Dean Elizabeth Brown Thompson was the first head of the history department and the first dean of women at Buchtel College (now The University of Akron). In addition, she was also active in many community organizations in the city.
Elizabeth Brown was born in Scotland. On Dec. 14, 1853, her family arrived in the United States. They lived in Philadelphia, where she graduated from a girl’s high school and a normal school. She then taught history in Philadelphia until 1878, when she married Charles Thompson, who was once secretary to the Philadelphia retailer John Wanamaker. They had one son, Roy. After her husband died, she and her son moved to Akron in 1885. They became members of the First Congregational Church.
Thompson ws a history teacher in Akron high schools and continued in that position for 23 years. In 1908, she resigned that post and left high school teaching, to join the staff of Buchtel College, where she would teach history under popular teacher/administrator O.E. Olin in the philosophy department.
In 1911, The University of Akron gave her an honorary Master’s degree of Arts; at this time she was still an associate professor. In 1914, she was named dean of women at the university. The university also created a history department, putting that in her charge. In 1916, she was promoted to full professor. Thompson served as both dean of women and head of the history department for 17 years, until her death in 1931.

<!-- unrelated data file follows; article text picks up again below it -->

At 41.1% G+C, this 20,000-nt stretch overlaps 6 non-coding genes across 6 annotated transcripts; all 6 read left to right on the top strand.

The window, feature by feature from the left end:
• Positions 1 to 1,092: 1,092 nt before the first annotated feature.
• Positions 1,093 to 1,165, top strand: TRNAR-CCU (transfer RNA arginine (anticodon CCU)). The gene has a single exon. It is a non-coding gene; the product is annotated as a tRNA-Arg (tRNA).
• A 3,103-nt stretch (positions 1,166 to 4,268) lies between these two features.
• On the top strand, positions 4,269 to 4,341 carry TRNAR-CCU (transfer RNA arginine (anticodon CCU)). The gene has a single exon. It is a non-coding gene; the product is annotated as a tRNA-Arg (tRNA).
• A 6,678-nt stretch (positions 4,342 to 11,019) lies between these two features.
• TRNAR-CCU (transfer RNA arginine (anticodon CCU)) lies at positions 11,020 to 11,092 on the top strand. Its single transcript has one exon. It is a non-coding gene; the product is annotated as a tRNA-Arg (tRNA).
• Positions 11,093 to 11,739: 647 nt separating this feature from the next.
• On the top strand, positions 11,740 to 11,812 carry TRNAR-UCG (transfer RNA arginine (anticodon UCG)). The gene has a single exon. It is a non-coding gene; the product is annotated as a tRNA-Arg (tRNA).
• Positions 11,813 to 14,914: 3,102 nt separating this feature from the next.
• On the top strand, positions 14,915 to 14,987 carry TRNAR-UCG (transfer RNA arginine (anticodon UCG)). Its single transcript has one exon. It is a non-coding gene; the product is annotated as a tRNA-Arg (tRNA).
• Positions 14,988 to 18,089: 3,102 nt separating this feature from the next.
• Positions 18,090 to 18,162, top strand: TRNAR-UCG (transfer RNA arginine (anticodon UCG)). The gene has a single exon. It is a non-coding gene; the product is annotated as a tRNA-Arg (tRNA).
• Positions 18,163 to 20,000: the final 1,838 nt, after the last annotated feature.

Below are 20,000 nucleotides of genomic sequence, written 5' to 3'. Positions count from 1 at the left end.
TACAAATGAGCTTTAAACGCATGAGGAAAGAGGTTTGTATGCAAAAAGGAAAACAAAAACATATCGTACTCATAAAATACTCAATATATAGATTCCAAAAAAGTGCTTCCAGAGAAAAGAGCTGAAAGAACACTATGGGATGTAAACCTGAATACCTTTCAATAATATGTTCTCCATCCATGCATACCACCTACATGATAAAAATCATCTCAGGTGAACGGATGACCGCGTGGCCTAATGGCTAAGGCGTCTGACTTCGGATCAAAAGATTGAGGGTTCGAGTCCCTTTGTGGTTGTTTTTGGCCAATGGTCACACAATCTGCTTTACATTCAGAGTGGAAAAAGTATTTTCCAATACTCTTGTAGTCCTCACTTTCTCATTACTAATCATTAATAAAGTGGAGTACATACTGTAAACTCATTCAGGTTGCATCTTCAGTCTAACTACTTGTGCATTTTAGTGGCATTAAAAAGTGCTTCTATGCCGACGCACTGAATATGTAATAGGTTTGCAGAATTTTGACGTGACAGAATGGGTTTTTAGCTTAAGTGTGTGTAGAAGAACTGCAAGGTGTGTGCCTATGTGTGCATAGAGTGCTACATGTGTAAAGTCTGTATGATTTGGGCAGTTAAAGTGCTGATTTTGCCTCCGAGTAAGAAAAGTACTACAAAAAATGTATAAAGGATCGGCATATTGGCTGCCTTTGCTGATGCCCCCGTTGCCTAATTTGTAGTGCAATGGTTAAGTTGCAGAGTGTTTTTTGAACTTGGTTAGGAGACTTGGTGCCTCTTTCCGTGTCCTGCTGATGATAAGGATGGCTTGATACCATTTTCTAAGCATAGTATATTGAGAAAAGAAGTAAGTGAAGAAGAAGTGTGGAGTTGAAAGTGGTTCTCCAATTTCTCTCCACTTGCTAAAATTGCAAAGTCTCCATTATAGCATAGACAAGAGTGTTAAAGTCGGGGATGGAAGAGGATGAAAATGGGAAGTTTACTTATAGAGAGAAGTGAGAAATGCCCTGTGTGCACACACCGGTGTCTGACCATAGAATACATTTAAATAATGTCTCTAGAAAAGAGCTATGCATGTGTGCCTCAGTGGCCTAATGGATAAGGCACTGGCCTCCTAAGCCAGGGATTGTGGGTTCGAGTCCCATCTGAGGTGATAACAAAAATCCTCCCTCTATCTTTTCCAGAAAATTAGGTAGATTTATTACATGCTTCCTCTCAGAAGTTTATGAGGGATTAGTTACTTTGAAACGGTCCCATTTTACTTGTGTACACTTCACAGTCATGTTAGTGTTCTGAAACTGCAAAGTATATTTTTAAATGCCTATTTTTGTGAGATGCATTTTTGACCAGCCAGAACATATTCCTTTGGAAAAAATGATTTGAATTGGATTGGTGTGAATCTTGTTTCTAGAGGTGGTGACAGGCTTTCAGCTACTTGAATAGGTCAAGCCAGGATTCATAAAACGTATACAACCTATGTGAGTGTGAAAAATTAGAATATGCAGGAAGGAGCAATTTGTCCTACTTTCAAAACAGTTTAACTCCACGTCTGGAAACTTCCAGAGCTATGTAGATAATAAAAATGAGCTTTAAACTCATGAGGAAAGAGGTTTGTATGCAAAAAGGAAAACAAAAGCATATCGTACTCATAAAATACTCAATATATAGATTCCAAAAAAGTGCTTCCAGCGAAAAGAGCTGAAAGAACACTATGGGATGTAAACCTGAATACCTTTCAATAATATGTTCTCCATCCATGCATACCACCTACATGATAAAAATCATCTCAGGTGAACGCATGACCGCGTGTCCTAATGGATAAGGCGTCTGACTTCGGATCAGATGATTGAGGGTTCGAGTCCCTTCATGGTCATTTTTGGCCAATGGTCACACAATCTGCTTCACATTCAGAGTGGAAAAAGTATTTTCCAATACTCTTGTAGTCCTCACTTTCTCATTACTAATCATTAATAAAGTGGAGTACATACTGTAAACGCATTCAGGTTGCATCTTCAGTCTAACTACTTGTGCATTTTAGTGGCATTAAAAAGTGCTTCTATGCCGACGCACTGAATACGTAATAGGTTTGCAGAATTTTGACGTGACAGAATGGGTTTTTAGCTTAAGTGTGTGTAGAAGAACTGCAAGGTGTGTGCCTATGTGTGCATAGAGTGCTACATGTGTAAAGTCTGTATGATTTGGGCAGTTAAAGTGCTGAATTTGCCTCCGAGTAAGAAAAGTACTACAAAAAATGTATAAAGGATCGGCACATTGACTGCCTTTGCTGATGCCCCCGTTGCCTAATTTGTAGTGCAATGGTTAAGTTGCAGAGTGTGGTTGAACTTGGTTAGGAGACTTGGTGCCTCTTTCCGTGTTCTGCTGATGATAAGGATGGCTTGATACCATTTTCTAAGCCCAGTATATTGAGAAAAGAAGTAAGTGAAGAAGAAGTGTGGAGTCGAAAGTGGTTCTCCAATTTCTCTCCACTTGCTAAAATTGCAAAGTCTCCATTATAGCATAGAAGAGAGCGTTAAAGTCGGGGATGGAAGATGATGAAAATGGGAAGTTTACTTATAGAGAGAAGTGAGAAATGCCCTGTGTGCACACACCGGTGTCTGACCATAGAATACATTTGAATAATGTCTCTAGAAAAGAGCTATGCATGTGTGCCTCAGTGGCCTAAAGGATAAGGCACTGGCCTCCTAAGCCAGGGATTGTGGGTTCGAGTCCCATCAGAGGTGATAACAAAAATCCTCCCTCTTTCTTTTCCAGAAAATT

According to the Akron Beacon Journal, she had a “colorful career of 45 years teaching in Akron Schools, during which time she taught many of the city’s most successful men and women, and endeared herself to thousands of school and university students.” The Akron Alumnus magazine wrote that this “rarely gifted woman” had instructed more high school and college students than anyone else in the city.
Thompson also impacted the adults of Akron, by becoming active in many civic organizations. Not only was she a leader of the current events lecture course of the Woman’s City Club, but also was a gifted public speaker herself, often lecturing before Akron organizations and clubs. She was a member of the Woman’s City Club, the Woman’s Club League and the Division of Literary Extension in the Department of Applied Education of the College Club.
She was president of the Art and History Club, and had honorary memberships in both the Altrusa Club and the College Club.
Thompson died March 29, 1931, after suffering a stroke. Dr. George F. Zook, president of the university at that time, said the university would miss its long-time faculty member/dean. “Mrs. Thompson was a continual inspiration to students of the university for many years. She was most high[ly] respected among members of the faculty and student body,” he recalled.
Photo courtesy of The University of Akron Archives.